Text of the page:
Going back to the original question, "How can I get / test a good copy of a lens?" Basically, there's only one way to do that - establish a robust and reproducible test setup, then buy 10 copies of the lens you want, test them all, keep the best one and send the other 9 back. (Then, the return postage with insurance would probably pay for a 17-40L). Short of that extreme which would be needed for meaningful comparative data, what you can realistically do is not determine if you have a 'good copy' of a lens, but rather, determine that you don't have a defective copy of the lens. If that's the case, then you have a copy that should meet Canon's manufacturing QC standards, and while there are obvioulsy variations in quality within that range, the a difference of a few 10's of LW/PH that you can detect shooting test charts is not going to make a meaningful difference when shooting things out in the real world. Still, I've heard of people who send every lens they buy into Canon service, and some report the lenses are adjusted and come back sharper.
Having said all of that, there is a test you absolutely should perform, and one that will make a whole lot more difference than finding the sharpest copy of a lens. Test the AF performance of your new lens. Assuming you're not one of those MF-only folks, if your camera AF doesn't play nicely with your new lens, that's going to have a real and meaningful impact on your shots, since shots where focus is off are rarely sharp. For example, my 70-200mm II IS delivers very sharp results with my test chart (where testing is done with manual focus, by focus bracketing). On my 7D it requires an AF microadjustment of +2, which means it's off by 1/4 of the depth of focus wide open - in most cases, that's close enough not to notice. But the same lens on my 5DII needs an AFMA of -6 - that's 3/4 of the depth of focus, and means that without that adjustment, many shots would be noticeably back-focused. Given that you have a 60D, where you cannot make those adjustments, AF performance will be very important for you to test. Just keep in mind that if your body is at one end of the range or the other, you might find a lens to match, but if you get a new body later, the lens might be way off. For me, a backfocusing 100L Macro on my T1i/500D was a big part of my move to the 7D, and I'll never buy a body without the AFMA feature.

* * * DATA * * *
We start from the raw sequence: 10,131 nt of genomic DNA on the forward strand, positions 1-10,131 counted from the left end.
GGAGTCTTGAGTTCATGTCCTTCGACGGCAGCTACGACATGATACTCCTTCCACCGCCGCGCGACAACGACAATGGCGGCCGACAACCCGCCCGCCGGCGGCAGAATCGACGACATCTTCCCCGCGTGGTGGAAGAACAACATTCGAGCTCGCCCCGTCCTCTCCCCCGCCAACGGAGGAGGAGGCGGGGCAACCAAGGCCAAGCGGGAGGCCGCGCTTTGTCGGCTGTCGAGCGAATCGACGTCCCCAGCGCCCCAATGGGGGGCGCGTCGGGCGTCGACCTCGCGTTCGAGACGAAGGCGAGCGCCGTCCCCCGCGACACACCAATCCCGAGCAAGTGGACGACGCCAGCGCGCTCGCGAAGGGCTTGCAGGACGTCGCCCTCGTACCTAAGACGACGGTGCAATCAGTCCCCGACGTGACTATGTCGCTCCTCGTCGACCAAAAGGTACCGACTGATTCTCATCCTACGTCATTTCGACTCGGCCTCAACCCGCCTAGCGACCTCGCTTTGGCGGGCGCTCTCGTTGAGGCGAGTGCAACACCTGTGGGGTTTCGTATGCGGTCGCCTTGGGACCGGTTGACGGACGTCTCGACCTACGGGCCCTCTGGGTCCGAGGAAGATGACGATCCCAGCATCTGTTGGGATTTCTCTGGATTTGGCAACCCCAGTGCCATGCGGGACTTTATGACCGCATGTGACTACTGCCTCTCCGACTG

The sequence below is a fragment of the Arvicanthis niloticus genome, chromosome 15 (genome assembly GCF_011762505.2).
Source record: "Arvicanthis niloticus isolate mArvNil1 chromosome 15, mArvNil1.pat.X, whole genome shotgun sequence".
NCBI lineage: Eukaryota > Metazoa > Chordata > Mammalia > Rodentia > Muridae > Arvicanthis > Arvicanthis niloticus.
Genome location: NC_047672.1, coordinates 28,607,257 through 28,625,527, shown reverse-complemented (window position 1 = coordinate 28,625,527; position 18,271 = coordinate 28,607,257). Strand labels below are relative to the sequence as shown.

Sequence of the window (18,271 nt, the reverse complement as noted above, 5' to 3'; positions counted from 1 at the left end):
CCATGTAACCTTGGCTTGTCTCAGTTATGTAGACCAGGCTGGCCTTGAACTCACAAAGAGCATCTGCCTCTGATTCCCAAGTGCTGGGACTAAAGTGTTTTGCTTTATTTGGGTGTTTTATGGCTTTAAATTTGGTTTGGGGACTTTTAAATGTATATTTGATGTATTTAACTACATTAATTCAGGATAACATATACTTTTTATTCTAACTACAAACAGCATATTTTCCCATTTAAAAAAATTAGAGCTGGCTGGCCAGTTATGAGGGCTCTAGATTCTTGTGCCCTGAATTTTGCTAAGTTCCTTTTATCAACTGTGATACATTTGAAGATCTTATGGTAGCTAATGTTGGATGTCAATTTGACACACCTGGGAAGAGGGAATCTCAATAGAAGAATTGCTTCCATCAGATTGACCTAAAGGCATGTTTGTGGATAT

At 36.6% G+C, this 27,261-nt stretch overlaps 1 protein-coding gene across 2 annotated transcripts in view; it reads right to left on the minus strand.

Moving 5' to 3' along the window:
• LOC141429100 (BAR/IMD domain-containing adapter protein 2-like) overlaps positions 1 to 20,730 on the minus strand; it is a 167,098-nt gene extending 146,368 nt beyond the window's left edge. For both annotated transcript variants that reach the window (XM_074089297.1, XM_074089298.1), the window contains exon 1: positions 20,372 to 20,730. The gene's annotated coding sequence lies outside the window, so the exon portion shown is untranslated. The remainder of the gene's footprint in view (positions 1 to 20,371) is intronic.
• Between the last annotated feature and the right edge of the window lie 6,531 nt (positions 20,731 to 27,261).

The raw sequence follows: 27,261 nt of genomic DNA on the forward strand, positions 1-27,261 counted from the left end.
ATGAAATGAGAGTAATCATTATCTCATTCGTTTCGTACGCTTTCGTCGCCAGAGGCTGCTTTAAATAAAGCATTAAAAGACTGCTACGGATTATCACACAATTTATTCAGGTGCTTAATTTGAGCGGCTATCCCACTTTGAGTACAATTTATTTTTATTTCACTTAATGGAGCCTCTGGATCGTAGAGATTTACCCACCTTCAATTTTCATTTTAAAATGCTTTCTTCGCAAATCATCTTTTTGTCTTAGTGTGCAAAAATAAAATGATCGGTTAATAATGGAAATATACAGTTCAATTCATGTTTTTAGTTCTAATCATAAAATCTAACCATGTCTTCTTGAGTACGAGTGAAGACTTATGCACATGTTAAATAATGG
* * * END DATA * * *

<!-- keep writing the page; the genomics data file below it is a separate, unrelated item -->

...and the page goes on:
not be such a big deal for this lens - f/4.-5.6 on APS-C doesn't yield a very shallow DoF, and deeper DoF masks focus errors. But having said that, I owned a 70-300mm f/4.5-5.6 DO
IS lens, and it required a -7 AFMA setting on my 7D to correct the backfocus. You can see a typical pre-AFMA shot below, focus was not on the eye but rather the plane of critical focus was running through the back legs of the frog - this is a shot at 300mm f/6.3, and the backfocus is evident.